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Old 08-31-2017, 03:45 PM   #1
Skoolie
 
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Inine fuses and breakers

What do people prefer and why?

Disconnect switches used in conjunction?

It seems like a breaker would double as an easy disconnect switch as well as overcurrent protection. I've seen some battery lug fuses which seem like an easy idea but just trying to ask to see if anyone has a strong opinion one way or another and why.

Incase youre wondering I have all my electrical components and most wiring and lugs and am trying to figure out my overcurrent protection.

8x 100w 12v mono panels #10 to combiner box

#4 to morningstar tristar mppt60
-manual calls for 75amp fuse or breaker on both sides I think-
#4 to battery bank

2/0 to connect 6 t105 for 675ah 12v

2/0 to 300 amp breaker or fuse to magnum ms2000 30a inverter charger.

Inverter charger to AC breaker box

Leftover #4 to DC fuse panel.

Stranded copper wire for everything.

I have everything except the battery cables and lugs, combiner box, and circuits or breakers and am planning that in the next couple weeks.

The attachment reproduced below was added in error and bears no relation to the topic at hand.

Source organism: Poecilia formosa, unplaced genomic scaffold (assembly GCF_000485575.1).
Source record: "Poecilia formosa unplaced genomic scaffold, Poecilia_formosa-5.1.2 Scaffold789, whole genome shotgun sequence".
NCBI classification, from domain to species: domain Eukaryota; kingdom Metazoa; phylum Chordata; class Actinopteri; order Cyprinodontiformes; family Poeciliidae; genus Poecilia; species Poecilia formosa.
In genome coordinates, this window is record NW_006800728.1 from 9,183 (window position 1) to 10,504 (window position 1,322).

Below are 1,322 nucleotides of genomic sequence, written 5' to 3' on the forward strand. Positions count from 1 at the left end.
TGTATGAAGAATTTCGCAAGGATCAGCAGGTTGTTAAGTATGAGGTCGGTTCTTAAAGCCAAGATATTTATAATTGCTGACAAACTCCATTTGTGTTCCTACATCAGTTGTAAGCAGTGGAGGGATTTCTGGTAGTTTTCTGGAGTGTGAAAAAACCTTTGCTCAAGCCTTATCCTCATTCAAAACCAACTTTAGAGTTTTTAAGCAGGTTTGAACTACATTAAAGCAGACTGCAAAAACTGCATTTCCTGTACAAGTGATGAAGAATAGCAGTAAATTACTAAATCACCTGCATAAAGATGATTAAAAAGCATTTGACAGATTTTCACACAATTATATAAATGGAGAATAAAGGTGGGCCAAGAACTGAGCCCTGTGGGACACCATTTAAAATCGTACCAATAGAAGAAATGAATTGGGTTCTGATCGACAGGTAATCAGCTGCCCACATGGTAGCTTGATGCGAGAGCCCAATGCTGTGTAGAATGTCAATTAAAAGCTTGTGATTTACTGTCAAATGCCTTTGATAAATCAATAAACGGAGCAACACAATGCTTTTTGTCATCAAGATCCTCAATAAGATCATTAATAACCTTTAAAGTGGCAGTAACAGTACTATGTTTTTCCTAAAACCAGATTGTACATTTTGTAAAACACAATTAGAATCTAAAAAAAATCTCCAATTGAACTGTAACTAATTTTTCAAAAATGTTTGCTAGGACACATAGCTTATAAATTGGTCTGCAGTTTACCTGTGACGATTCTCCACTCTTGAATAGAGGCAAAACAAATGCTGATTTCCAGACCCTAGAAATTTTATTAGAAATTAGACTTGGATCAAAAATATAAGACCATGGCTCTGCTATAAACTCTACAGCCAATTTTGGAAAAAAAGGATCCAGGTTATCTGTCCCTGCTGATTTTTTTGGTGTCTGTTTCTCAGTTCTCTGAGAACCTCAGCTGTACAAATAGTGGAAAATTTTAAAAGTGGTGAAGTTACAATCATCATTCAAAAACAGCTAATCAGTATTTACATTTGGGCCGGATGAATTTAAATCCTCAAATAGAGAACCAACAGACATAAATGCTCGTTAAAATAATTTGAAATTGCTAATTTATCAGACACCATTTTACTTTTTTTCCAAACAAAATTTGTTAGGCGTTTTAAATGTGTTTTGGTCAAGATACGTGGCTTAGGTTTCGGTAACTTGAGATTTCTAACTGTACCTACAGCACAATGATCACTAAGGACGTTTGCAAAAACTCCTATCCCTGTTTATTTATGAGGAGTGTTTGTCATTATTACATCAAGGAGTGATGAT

Also does anyone know of any free programs to make wiring diagrams on ipads or tablets?
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Old 08-31-2017, 05:03 PM   #2
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I prefer fuses any day of the week over breakers, but there are exceptions.

When trouble shooting it is so much easier to trace and prove what power you have where and when. No guessing,it's either good or bad. When fuses blow there is a reason and that needs to be corrected. With breakers resetting not such a good thing, that's why fires happen.

The only place for breakers on a vehicle is on the headlights and wipers where you can't be without either under any circumstances. They may go on and off but you can then fix the problem at your earliest convenience.

Good luck on building your systems.

John
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Old 08-31-2017, 11:03 PM   #3
Skoolie
 
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Thanks, so with a fuse vs a breaker it forces you to question why it blew rather than just flip the breaker back. Is there any mechanical difference other than the option to reset the breaker rather than replace the fuse?
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Old 09-01-2017, 12:44 AM   #4
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Quote:
Originally Posted by EricW View Post
Thanks, so with a fuse vs a breaker it forces you to question why it blew rather than just flip the breaker back. Is there any mechanical difference other than the option to reset the breaker rather than replace the fuse?

Well yes, when a circuit is interrupted, it is just my nature to find out why the interruption. If you don't respect the laws of electrical nature and theory, why bother to be concerned about fusing any type of circuiting?